Light, easy to handle and resistant, SOLLUNE tarpaulin collects sunlight during the daytime to provide soft lighting to break the darkness at night. This comprehensive and self-sufficient solution works following the ongoing day and night cycle, i.e., lightning and darkness. With zero-emission operation, it does not require any photovoltaic panel, battery, wire, LED, bulb, or any intervention or handling once the tarpaulin is set up.


Development assistance

In 2019, the World Bank estimated that 840 million people lacked electricity in the world. It should be noted that an even greater number of people do not have public lighting enabling them to move around, therefore to carry out their activities after dusk in minimum safety conditions: localization, natural hazards, assaults against people, etc. This situation concerns 40% of the world’s population who live in the countries between the two tropics where night is generally between 6 p.m. and 6 a.m. the whole year round.  

Emergency humanitarian aid

Natural disasters have short- and long-term consequences on the technical and financial resources of affected countries and require new means for efficiently responding to community needs in both the emergency and recovery periods. While the number of armed conflicts increases, natural disasters are also on the rise, leading to a significant increase in the number of uprooted people in the world. There were 79,5 million displaced people in 2019 according to the UNHCR. This situation implies that official camps and informal refugee settlements are created, both of which require rapid solutions to be implemented with minimum safety and signage, without requiring human resources to install, operate and maintain the solutions.

First aid and other emergency responses

First aid interventions in territories that are temporarily or permanently deprived of electricity require a rapid and efficient solution for securing and signalling the intervention zone for several days.  

Power grid failure

In case of power grid failure, preventive installations for safety and signage are recommended wherever the communities cannot rely on the reliability of lightning solutions.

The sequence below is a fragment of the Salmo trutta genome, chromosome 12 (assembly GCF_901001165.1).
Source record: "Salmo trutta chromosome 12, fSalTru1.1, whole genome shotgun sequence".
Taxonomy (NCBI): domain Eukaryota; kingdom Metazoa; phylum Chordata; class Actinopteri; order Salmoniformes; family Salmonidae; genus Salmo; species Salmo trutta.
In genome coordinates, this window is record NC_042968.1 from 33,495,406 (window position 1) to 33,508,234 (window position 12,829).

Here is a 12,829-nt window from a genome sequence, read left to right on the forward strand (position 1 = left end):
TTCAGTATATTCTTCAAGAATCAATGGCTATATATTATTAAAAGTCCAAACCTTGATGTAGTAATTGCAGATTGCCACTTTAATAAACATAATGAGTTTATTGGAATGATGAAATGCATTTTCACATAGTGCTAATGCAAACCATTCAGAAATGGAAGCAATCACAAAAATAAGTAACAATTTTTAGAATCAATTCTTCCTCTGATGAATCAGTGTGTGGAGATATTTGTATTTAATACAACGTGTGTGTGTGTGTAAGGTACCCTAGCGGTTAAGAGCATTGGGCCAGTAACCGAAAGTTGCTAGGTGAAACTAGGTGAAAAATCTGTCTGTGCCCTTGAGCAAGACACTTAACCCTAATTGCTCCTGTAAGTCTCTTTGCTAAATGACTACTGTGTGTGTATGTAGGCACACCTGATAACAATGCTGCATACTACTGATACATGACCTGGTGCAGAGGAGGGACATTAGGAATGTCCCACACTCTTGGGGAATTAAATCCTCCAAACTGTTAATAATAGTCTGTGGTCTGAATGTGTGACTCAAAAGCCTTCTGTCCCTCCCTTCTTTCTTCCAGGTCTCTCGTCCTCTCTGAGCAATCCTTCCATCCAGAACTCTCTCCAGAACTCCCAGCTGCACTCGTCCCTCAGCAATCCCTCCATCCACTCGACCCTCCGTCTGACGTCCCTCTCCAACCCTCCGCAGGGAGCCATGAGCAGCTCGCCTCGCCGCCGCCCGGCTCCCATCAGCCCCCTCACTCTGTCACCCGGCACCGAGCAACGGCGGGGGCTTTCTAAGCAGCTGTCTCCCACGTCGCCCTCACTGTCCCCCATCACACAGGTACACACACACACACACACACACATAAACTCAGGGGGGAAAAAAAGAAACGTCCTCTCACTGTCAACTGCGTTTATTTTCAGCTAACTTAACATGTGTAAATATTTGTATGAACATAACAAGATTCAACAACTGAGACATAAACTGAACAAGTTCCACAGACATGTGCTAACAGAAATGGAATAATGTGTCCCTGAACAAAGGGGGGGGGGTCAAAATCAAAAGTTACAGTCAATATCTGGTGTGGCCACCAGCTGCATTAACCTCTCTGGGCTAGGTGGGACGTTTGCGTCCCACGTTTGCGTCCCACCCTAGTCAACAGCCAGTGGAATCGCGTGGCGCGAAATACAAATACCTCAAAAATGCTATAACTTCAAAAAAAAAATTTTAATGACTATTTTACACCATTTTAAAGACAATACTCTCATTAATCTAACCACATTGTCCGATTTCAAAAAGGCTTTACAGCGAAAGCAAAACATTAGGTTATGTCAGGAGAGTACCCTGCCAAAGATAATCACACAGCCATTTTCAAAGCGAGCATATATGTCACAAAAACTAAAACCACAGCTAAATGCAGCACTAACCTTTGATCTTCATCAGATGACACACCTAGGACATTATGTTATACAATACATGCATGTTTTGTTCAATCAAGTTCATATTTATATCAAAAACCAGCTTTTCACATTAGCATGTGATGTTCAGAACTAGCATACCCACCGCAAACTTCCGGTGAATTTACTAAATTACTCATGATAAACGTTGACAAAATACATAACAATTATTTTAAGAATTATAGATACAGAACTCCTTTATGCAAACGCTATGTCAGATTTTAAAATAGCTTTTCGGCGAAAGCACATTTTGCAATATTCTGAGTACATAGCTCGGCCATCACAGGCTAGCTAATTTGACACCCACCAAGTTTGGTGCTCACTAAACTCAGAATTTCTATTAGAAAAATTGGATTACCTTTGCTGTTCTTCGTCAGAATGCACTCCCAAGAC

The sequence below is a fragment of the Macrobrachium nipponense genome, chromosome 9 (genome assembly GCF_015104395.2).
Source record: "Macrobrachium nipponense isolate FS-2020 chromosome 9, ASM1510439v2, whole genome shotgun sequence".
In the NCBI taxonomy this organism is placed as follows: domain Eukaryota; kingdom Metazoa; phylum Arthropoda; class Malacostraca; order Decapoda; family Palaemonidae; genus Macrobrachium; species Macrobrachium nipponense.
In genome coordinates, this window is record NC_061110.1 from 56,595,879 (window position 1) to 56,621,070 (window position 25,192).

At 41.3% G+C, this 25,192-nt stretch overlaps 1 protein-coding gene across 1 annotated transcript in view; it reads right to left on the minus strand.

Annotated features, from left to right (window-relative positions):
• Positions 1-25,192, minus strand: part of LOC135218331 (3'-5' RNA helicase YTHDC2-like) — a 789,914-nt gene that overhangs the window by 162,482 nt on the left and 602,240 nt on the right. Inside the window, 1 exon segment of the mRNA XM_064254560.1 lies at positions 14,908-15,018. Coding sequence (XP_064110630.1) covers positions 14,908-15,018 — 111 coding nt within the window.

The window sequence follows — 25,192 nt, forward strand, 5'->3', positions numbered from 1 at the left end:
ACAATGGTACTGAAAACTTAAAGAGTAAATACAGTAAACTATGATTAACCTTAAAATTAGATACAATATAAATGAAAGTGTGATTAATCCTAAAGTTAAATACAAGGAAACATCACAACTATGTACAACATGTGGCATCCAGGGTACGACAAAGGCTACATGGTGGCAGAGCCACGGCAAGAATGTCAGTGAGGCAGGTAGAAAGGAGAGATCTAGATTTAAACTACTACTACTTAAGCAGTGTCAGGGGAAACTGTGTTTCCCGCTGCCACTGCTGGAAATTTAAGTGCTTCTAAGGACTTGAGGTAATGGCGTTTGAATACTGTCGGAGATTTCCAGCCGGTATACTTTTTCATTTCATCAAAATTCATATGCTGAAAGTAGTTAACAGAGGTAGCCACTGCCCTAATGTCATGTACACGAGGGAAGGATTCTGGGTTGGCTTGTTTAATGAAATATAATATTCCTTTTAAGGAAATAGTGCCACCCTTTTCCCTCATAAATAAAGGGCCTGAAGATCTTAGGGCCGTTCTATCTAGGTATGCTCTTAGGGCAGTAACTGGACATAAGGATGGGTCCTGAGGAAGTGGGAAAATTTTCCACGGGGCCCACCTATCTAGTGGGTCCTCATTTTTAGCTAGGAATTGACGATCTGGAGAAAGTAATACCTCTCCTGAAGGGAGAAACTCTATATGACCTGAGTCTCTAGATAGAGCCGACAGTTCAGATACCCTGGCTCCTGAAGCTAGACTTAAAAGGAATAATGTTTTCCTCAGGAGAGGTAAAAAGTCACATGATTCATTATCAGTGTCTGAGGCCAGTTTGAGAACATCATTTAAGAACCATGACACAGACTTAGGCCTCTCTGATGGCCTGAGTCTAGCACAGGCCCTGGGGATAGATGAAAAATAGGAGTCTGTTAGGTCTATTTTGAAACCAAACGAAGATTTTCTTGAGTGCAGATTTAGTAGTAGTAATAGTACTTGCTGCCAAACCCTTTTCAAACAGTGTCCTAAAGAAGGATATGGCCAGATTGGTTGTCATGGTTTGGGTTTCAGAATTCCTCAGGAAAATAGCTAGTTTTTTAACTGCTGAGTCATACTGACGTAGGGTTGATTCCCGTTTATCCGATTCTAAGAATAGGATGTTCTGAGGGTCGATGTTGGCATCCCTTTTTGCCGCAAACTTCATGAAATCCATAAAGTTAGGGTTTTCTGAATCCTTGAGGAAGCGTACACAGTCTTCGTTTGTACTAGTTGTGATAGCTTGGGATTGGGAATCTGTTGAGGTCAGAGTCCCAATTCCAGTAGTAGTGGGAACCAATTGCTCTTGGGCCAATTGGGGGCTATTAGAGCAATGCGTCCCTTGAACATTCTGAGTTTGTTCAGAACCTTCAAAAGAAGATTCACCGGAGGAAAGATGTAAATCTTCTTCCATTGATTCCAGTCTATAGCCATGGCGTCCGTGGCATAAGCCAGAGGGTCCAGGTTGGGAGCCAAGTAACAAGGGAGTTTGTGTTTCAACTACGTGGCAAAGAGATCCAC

Strategy to reduce electricity consumption

In France, the annual impact of public lighting and signage costs 250 million euro and is responsible for 84 million tons of CO2. Therefore, in France, under the Light Pollution Policy adopted on 27 December 2018, it could be interesting to look for situations where minimum lighting provided by phosphorescence or hybrid solutions, such as electric lighting and phosphorescent solution, would provide the sufficient and necessary response to lighting needs. 

Technical details & Operations

A tarpaulin that charges when exposed to sunlight or artificial lighting

After a minimum of one hour exposure to the sun, the SOLLUNE tarpaulin emits light in a self-sufficient and optimal way all night long. The efficiency of daytime charging relies on the UV-radiation and light-exposure. Thus, to ensure its optimal use, the SOLLUNE tarpaulin needs to be exposed to:

        direct or indirect sunlight, with or without clouds;

        the strongest possible artificial light source, such as intermittently activated to save energy. 

Light emission

Phosphorescence emits a soft light similar to full moonlight. This lighting unfolds its full power when immersed in total darkness. The human eye needs 10 to 15 minutes to get used to the surrounding darkness when the light decreases. The light emitted by the SOLLUNE tarpaulin allows the vision not to be disturbed by the “sensitivity saturation” effect. 

Optimal situations for using the tarpaulin

For optimal use, it is preferable to place the tarpaulin on a wall that is completely exposed to the sunlight during daytime, especially before sunset, and completely in the darkness at night. Moreover, its position should ensure that the user’s view is not disturbed by a nearby light source and is already used to darkness for 15 minutes without a light source.